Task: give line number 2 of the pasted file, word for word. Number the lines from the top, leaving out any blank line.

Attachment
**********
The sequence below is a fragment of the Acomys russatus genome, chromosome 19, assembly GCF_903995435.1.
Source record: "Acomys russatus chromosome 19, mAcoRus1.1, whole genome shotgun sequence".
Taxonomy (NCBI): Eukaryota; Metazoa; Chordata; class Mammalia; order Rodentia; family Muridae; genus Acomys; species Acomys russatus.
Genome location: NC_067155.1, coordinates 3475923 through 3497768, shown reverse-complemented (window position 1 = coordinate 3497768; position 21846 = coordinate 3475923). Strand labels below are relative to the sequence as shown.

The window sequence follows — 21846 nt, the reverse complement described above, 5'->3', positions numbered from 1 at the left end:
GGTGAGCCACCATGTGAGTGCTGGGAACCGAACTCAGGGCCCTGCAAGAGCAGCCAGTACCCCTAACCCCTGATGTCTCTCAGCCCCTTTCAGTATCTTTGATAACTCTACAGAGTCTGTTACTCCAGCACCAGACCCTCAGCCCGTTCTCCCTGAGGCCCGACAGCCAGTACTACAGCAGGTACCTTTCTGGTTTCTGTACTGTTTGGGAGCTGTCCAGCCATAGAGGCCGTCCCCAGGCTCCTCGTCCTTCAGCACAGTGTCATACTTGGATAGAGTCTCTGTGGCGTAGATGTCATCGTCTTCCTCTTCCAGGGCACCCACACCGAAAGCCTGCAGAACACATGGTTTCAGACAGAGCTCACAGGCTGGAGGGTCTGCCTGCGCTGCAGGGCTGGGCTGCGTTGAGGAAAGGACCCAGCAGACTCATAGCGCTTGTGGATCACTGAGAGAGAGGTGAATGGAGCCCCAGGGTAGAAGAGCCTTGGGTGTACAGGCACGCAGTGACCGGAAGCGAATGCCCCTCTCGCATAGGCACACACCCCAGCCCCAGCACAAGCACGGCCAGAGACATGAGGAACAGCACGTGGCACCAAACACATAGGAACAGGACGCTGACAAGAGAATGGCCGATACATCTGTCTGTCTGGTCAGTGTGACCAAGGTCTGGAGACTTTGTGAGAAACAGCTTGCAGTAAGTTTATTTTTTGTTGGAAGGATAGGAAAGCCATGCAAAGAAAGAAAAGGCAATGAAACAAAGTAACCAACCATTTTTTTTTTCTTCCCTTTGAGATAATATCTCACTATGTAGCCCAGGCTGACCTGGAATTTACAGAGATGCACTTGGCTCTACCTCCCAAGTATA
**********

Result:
Source record: "Acomys russatus chromosome 19, mAcoRus1.1, whole genome shotgun sequence".